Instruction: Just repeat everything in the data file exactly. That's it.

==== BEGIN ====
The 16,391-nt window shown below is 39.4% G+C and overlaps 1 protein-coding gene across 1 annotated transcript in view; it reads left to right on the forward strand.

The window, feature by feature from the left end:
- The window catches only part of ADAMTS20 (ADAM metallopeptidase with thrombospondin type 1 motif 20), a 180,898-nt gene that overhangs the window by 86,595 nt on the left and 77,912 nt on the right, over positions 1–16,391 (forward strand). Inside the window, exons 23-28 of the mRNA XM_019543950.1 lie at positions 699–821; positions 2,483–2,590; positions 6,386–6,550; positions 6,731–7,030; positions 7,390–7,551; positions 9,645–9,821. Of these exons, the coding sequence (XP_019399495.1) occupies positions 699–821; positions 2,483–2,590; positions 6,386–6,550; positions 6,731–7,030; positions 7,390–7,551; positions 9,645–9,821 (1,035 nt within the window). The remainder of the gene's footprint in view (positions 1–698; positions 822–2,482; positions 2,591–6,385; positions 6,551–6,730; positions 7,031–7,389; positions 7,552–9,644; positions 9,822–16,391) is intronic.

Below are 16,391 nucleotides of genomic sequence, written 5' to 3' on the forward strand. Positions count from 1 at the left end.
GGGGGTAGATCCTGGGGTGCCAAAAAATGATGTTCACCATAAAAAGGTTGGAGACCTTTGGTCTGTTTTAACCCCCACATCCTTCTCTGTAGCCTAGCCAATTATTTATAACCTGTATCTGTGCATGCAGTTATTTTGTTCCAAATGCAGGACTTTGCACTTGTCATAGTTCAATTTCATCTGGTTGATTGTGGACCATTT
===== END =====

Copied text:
The 16,391-nt window shown below is 39.4% G+C and overlaps 1 protein-coding gene across 1 annotated transcript in view; it reads left to right on the forward strand.

The window, feature by feature from the left end:
- The window catches only part of ADAMTS20 (ADAM metallopeptidase with thrombospondin type 1 motif 20), a 180,898-nt gene that overhangs the window by 86,595 nt on the left and 77,912 nt on the right, over positions 1–16,391 (forward strand). Inside the window, exons 23-28 of the mRNA XM_019543950.1 lie at positions 699–821; positions 2,483–2,590; positions 6,386–6,550; positions 6,731–7,030; positions 7,390–7,551; positions 9,645–9,821. Of these exons, the coding sequence (XP_019399495.1) occupies positions 699–821; positions 2,483–2,590; positions 6,386–6,550; positions 6,731–7,030; positions 7,390–7,551; positions 9,645–9,821 (1,035 nt within the window). The remainder of the gene's footprint in view (positions 1–698; positions 822–2,482; positions 2,591–6,385; positions 6,551–6,730; positions 7,031–7,389; positions 7,552–9,644; positions 9,822–16,391) is intronic.

Below are 16,391 nucleotides of genomic sequence, written 5' to 3' on the forward strand. Positions count from 1 at the left end.
GGGGGTAGATCCTGGGGTGCCAAAAAATGATGTTCACCATAAAAAGGTTGGAGACCTTTGGTCTGTTTTAACCCCCACATCCTTCTCTGTAGCCTAGCCAATTATTTATAACCTGTATCTGTGCATGCAGTTATTTTGTTCCAAATGCAGGACTTTGCACTTGTCATAGTTCAATTTCATCTGGTTGATTGTGGACCATTT